Selected Plants of Navajo Rangelands

Take care of our Navajo Rangelands

Brome, Japanese

Seedhead with leaf blades

Japanese brome is an introduced, annual grass from 8 to 48 inches tall. Its sheaths are hairy; the blades are glabrous to hairy. The inflorescence is an open panicle bearing 6 to 13 caryopses. Roots may be shallow, or surprisingly deep for an annual. Roots of plants in Lewistown, Montana, reached depths of 5 feet, with most roots concentrated between 2.7 and 4.7 feet below ground. Japanese brome root density surpassed that of five other annual bromes also occurring at the site. Japanese brome has florets with somewhat flattened lemmas with awns mostly 1/4 to 1/3 inch long. It is an annual found in sandy areas with abundant moisture. The stems and leaves are covered in dense, white pubescence.

Stems with characteristic white fuzz along them
Leaf blade and sheath with tiny white hairs
Growth habit showing stems with characteristic white fuzz along them
Reddish stems bent with weight of multiple spikelets
Reddish-green spikelet showing arrangement of seeds and awns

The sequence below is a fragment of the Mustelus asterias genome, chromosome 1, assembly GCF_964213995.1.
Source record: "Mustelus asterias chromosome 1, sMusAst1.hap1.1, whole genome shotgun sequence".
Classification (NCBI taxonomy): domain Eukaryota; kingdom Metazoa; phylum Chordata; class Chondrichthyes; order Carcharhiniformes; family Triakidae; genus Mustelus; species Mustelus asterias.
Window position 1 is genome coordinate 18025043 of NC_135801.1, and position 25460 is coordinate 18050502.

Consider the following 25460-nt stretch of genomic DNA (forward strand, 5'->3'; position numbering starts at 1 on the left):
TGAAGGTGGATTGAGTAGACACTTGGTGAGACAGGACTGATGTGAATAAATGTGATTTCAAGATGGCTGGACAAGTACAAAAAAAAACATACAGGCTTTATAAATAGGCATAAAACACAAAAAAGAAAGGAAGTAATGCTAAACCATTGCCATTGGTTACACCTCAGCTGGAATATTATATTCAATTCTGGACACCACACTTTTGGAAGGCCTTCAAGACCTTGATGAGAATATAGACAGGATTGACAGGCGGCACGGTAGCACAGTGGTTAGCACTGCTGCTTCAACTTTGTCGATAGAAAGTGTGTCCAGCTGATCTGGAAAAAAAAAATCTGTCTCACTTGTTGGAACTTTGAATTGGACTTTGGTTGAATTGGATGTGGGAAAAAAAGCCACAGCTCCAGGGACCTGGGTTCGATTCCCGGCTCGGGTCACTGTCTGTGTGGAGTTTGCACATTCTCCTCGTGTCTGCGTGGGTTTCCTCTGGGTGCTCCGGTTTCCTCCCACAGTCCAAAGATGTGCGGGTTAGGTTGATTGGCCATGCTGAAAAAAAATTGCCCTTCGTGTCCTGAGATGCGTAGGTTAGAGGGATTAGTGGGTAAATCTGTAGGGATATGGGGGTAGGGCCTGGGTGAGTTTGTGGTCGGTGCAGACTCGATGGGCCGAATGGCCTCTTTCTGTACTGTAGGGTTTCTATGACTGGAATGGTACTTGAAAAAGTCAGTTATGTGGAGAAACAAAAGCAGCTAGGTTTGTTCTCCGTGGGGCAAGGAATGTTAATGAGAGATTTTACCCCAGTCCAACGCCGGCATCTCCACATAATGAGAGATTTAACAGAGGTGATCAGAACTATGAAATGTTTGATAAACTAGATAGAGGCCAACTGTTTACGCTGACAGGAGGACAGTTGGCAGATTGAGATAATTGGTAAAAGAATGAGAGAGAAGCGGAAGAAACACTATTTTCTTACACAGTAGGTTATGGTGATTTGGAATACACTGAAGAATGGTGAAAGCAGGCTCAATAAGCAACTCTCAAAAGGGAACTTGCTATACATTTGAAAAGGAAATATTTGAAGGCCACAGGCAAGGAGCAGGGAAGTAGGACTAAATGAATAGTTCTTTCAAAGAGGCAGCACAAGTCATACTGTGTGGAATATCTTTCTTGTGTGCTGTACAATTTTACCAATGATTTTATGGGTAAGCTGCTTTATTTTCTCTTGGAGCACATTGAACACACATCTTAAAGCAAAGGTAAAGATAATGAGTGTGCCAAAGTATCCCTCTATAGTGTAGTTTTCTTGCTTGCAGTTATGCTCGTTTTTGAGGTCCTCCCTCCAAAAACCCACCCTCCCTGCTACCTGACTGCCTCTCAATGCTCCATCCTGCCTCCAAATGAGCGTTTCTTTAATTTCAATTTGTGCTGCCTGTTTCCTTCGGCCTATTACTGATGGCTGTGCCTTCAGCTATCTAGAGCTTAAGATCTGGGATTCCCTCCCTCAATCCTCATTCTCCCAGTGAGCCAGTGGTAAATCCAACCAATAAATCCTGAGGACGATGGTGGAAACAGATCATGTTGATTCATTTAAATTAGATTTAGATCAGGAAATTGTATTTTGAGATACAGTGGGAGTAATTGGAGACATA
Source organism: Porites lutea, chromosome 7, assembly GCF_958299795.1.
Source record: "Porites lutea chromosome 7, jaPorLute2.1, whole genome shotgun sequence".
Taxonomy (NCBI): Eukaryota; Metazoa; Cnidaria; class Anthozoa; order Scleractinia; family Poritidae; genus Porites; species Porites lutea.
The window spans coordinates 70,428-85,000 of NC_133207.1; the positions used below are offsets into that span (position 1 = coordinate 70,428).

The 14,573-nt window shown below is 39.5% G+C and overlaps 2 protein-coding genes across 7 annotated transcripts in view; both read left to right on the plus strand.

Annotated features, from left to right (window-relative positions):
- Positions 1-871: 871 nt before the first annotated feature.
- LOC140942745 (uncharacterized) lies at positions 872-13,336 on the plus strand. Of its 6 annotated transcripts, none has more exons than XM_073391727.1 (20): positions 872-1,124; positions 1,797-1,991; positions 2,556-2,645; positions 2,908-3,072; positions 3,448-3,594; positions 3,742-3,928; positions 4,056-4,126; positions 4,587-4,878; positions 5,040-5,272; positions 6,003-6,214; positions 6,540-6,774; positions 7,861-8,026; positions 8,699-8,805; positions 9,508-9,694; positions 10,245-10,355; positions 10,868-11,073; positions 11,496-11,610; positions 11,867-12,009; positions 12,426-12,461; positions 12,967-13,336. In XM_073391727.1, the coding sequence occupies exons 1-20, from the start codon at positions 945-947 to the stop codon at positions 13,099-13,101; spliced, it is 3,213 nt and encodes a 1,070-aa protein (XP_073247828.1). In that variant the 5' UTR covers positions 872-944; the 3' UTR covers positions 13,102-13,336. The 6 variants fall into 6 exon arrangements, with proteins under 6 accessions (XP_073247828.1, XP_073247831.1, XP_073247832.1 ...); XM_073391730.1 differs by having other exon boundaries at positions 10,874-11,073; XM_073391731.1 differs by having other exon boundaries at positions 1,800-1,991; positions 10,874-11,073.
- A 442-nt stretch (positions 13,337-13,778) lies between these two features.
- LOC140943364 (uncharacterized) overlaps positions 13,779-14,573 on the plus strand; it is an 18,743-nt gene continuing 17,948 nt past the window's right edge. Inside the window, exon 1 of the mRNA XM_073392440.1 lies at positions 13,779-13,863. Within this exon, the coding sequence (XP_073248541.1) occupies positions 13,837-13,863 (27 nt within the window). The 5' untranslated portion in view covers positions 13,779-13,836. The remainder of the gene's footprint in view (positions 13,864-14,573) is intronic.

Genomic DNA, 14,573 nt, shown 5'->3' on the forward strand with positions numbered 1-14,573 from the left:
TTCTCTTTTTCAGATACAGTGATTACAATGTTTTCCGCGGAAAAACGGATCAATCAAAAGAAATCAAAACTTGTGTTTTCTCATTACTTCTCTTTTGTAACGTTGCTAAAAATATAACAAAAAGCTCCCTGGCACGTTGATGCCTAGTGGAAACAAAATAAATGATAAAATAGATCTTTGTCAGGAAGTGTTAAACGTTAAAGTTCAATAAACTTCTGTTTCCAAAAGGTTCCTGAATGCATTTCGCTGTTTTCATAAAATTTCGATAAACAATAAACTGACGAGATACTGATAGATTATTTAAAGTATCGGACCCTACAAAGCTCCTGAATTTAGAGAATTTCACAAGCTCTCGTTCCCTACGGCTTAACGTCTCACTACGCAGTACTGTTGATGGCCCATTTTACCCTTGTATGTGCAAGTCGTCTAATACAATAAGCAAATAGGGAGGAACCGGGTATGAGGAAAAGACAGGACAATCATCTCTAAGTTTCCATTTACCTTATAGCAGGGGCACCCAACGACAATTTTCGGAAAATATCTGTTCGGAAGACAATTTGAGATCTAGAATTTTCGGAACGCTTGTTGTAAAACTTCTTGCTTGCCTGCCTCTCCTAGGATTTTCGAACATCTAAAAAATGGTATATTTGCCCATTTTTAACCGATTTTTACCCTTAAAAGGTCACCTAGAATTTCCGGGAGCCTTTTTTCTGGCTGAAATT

Bromes in situ with other bromes in grassland habitat
Green spikelets with closely appended seeds and protruding awns

Copyright 2018 New Mexico State University. Individual photographers retain all rights to their images. Partially funded by the Western Sustainable Agriculture Research and Education Program (; 435.797.2257), project EW15-023. Programs and projects supported by Western SARE are equally open to all people. NMSU is an equal opportunity/affirmative action educator and employer..

NMSU does not discriminate on the basis of age, ancestry, color, disability, gender identity, genetic information, national origin, race, religion, retaliation, serious medical condition, sex (including pregnancy), sexual orientation, spousal affiliation or protected veteran status in its programs and activities as required by equal opportunity/affirmative action regulations and laws and university policy and rules. For more information please read the NMSU Notice of Non-discrimination (opens in new window).